Auction Results

Did Messi make the record?


Lionel Messi holds his Argentina 10 shirt which is to be sold at auction in New York

A set of 6 Lioniel Messi shirts from Argentina’s glorious 2022 FIFA World Cup finals campaign were sold at auction yesterday. Many expected the shirts to break the world record for a game-worn football shirt.

In the end, despite an enormous opening bid of $5.2 million the shirts did not surpass the £7.1 million realised by the so-called Hand of God shirt.

A work of genius

That was worn by Diego Maradona, also of Argentina, and also during a victorious world cup campaign in 1986. It was sold in 2022 by Steve Hodge, the England midfielder who swapped shirts with Maradona at the end of the quarter-final tie in which the diminutive forward scored 2 goals – one a work of genius, the other probably illegal.

The 6 Messi shirts finally realised $7.8m (£6.1m) at a sale in New York.

They had been worn by Messi during the final, the semi-final, quarter-final, last-16 game, and from two of the three group games. They were first half shirts.

The 6 shirts are all in Argentina’s home colours.

The missing shirt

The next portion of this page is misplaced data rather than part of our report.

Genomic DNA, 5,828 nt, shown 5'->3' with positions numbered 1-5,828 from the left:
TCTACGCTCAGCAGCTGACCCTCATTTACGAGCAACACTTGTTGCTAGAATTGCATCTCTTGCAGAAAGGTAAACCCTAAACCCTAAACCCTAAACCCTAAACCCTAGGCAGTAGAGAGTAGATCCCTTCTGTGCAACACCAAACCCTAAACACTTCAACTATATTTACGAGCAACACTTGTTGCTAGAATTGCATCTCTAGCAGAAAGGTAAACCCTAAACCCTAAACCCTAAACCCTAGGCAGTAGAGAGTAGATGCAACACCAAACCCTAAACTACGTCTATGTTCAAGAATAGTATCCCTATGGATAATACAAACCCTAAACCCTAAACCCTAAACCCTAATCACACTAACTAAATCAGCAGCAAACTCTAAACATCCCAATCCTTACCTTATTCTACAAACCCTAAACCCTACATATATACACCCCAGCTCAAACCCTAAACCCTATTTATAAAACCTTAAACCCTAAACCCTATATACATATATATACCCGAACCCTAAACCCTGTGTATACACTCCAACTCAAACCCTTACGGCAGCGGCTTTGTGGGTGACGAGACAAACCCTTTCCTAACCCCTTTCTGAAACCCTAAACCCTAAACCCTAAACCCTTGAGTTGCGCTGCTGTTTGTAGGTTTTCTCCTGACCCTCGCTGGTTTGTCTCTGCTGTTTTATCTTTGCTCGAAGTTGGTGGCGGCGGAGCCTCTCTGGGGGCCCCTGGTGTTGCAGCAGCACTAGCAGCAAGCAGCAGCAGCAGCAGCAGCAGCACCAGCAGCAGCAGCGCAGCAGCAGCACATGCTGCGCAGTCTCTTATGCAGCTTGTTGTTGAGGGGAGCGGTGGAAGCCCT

The group games shirts are from ties against Saudi Arabia (which Argentina lost) and Mexico, the third group game against Poland was played in Argentina’s change, dark-blue shirt.

Messi is undoubtedly one of the greatest played to ever play football. The addition of a World Cup medal to his extraordinary personal haul (8 Ballon d’Ors, 4 Champions League titles, 10 Spanish league titles, and so on and on) ensured his record as the most-decorated player in football history will be hard to beat.

Sports memorabilia is desirable and expensive right now. The game is an even-growing global phenomenon and expanding into newly rich markets. Collectors from around the world will queue up to spend huge amounts on items related to the world’s best players.

In the past, football memorabilia sales were often the product of relative player poverty. After short careers that often left them with physical injuries to manage players funded retirement by selling shirts and medals. Today’s players, like Messi, have no such need and these sales could easily become more lucrative as a result.

This sale – a set of 6 jerseys straight after the tournament – was managed to maximise the value of the shirts, some of which has been donated to charities for children with rare diseases.

Just Collecting